NEW YORK — I know this sounds odd coming from me, but folks need to lay off David Price. If you are a Red Sox fan you should be rooting for this guy to succeed. And that doesn’t always seem to be the case. For multiple reason$$$ — maybe because Price talked and tweeted too much when he first got to Boston or because he’s never won a playoff start — piling on Price has become a parlor game in New England over the last 12 months and it makes no sense to me.
Price initially got crushed for taking the Red Sox’ $217 million. Then he got crushed for not being his Cy Young self, for getting KO’d in his only playoff start, for talking about his dog on Twitter, and for not talking after a rehab start in Pawtucket — then driving away in a vehicle designed large enough to invade any Baltic nation.
Boston’s sports talk radio/TV cowboys (Rick Pitino’s “Fellowship of the Miserable”) love hooting on Price. The SportsHub’s Jim Murray does a Price imitation that’s radio gold. Social and mainstream media have gleefully jumped in. Everybody loves Chris Sale and Mookie Betts and Andrew Benintendi, but nobody loves David Price.
Swell. But with the Red Sox surging (they’d won 11 of 15 before losing, 8-0, to CC Sabathia and the Yankees on Wednesday night) Price might be the guy who punches the playoff ticket for this team. Coming off a strong outing in Baltimore, he’ll make his third start of the season Thursday at Yankee Stadium. Inserting a healthy Price into the rotation makes Boston the favorite to win the American League East.
But for better or worse, it’s become clear that the vaunted Boston Baseball Experience — that Green Monster that devoured the likes of Edgar Renteria, Carl Crawford, and a raft of other folks who succeeded elsewhere — has changed Price.
Playing at Fenway for the Red Sox is not for everybody. It is not for the sensitive, thoughtful folks.
I caught up with Price in the Red Sox dugout before batting practice Wednesday and got a sense of a change that’s come over him.
How are you enjoying playing in Boston, I wondered?
“I love my teammates, man,’’ he answered. “That’s what I came here for. I came here to be with these young guys and to have a chance to win a World Series. We have that opportunity, not just for this year but for a long time coming. That’s what I want to be a part of.’’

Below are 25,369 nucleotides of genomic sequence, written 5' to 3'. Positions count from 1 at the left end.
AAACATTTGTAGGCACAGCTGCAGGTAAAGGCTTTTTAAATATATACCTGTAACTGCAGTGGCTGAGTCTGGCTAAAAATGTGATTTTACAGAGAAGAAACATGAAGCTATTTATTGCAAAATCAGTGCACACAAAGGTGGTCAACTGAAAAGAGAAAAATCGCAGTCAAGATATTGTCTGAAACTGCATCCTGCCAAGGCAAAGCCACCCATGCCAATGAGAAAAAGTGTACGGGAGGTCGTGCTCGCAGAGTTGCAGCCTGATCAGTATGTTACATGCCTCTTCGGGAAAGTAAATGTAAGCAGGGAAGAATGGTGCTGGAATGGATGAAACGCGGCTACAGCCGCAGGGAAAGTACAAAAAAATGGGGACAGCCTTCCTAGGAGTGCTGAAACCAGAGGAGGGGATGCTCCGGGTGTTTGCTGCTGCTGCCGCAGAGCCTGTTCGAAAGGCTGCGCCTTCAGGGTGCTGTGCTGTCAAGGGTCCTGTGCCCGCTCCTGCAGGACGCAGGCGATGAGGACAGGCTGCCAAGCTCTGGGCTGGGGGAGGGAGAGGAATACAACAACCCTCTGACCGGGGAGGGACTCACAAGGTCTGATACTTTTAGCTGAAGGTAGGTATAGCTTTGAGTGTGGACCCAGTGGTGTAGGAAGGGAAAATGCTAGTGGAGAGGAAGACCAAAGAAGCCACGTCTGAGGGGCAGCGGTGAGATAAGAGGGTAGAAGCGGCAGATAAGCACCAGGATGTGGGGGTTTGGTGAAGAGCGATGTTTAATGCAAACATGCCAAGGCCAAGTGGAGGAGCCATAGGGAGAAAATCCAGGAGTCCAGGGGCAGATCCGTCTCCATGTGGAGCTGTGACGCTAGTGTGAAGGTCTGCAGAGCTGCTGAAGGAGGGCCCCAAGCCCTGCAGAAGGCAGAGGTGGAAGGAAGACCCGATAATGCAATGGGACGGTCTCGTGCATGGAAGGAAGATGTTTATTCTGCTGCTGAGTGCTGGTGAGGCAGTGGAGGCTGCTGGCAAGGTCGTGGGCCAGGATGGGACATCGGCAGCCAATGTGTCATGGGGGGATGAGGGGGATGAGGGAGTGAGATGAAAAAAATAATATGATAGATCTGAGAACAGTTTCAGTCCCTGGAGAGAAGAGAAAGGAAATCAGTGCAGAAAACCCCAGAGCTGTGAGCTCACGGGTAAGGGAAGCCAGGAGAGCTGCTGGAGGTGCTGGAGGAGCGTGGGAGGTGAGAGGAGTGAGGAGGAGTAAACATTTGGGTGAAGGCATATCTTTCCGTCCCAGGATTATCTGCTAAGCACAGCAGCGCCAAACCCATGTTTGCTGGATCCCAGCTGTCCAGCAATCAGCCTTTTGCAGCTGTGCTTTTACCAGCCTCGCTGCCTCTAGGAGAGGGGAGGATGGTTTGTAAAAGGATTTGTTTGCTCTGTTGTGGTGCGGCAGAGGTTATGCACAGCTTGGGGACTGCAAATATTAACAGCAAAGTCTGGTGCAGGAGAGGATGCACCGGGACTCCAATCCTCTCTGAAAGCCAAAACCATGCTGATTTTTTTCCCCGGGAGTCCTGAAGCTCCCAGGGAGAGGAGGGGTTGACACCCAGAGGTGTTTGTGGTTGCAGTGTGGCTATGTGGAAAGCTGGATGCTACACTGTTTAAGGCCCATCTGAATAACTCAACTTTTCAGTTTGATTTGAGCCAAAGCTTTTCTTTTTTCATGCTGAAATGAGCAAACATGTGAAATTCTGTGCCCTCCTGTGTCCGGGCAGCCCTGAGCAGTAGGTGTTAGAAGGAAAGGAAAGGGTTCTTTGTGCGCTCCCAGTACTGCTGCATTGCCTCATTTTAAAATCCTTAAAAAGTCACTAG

Has playing in Boston changed you? Are you more cautious now?
“I’m not cautious,’’ he insisted. “I’m the same me. I don’t talk to the media every day like I did last year and I guess I get blown up for that. But I was honest with everything they asked me last year and I get blown up for that. So they did this to themselves. Talk to me on the day I pitch and that’s it. There are no more personal interviews. There are no more asking me questions on a personal level. That’s done.’’
Do you feel like people are rooting for you to succeed?
“I know I’ve got 24 guys in this clubhouse and all our coaches rooting for me, and my family and my friends. That’s all I need. Whatever anybody else wants to do, that’s on them. I’m fine. I’m at peace.’’
But do you like pitching for the Boston Red Sox?
“I love this team. We’ve got a really good team. I like the organization. Everybody’s been there for me for the entire time through the ups and downs. Everything. They’ve shown a tremendous amount of support for me, so I’m going to give it back.’’
It’s what Price doesn’t say here that speaks volumes. He likes his teammates. He likes pitching for the Red Sox. But he doesn’t seem to be enjoying Boston. He sounds like a man who thinks he’s been burned.
And he has. Where else can a guy come to town, win 17 games, and lead the majors in innings pitched, and still be presented as a failure?
There are plenty of great things in Price’s life. His bride Tiffany, his newborn son Xavier, and his dog Astro are waiting for him when the Sox come back from the road. He’s got enough money to support the next five generations of the Price family. It looks like he dodged the Dr. James Andrews bullet and he’s got a chance to get back to the playoffs. Life should be good.
I asked him about the notion that’s he’s always on Twitter. As one who has seen the dark side of social media, I wondered what his notifications look like.
“I don’t open up Twitter and read notifications,’’ he said. “That’s not what I use it for. I know it’s perceived a lot differently. I can reply to four or five responses in 30 seconds. That takes 30 seconds of my day. I guess people think I’m just on there all day long and that is by far not the case. Days go on where I don’t open Twitter.’’
He admitted to some fear when his elbow acted up after he pitched in a minor league spring training game Feb. 28.
“Those first 24-36 hours I wasn’t very optimistic. It was definitely different. But I felt like we handled it the right way and made sure I was healthy before we got it going, and now here we are.’’
On the mound.
At Yankee Stadium.